Scalding milk is the process of heating the milk in a saucepan until just before it comes to a boil, then cooling it.

Place the milk in a saucepan over a medium-high heat. After a few minutes, watch for tiny bubbles appearing around the edge of the saucepan. Once you see these bubbles, the milk has been scalded; remove the milk from the heat and allow it to cool at room temperature for 5-10 minutes.

Originally, the reason for including this step was to kill dangerous bacteria. While this is no longer an issue due to the widespread use of pasteurisation, scalding milk still serves some purposes. If you see this step included in a recipe, it’s likely there to serve one of the following purposes.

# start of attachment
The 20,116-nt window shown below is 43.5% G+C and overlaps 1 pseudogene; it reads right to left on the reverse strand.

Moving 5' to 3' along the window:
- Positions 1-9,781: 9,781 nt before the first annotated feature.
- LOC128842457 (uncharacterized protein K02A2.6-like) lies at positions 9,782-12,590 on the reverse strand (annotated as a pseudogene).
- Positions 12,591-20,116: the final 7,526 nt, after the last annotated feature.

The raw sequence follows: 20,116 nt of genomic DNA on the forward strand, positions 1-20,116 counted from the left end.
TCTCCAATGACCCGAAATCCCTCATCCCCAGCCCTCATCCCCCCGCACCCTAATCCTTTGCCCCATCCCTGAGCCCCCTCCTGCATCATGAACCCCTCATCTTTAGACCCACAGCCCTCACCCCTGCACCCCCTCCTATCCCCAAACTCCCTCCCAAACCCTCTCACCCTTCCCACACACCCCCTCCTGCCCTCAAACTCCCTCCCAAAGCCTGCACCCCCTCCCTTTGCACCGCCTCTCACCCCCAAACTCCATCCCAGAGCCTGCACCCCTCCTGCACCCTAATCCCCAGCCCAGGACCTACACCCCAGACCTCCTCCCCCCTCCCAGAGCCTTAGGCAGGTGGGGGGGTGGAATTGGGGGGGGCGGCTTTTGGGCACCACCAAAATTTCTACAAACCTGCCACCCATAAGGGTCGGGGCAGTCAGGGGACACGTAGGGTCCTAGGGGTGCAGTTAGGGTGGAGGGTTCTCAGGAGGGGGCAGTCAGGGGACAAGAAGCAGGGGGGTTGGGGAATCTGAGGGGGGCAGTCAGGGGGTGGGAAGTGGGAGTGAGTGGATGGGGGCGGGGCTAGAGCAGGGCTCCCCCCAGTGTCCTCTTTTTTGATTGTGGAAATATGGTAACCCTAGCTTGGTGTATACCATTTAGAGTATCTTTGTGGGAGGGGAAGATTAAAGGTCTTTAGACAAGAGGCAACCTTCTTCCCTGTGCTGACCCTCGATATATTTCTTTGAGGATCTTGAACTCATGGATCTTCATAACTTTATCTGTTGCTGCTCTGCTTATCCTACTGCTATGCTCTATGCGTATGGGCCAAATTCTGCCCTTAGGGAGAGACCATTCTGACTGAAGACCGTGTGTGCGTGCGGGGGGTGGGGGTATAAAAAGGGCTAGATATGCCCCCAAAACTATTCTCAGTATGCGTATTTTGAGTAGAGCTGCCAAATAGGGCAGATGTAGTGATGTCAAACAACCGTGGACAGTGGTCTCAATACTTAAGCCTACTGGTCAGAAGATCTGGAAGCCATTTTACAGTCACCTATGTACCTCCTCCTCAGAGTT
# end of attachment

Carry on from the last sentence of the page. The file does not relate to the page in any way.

1. Adding flavour
When milk is warmed, it takes on flavours very easily. Adding an aromatic to the warming milk — such as a cinnamon stick, a vanilla pod, a bay leaf or some fresh thyme — will infuse that flavour into the milk.

2. Saving time
In a recipe that requires butter to be melted or sugar to be dissolved, starting with warm milk will help accomplish these things faster. Yeast will also activate more quickly in warm liquid rather than cold, causing the dough to rise at a swifter pace.

3. Helping bread dough to rise
The whey protein in milk can weaken gluten, which in turn can prevent bread dough from rising properly. Scalding the milk denatures the protein, letting the gluten do its thang and also resulting in a softer, fluffier dough. This works for sponge cakes, too.

If in any doubt as to whether you should scald your milk, always follow the recipe to the letter.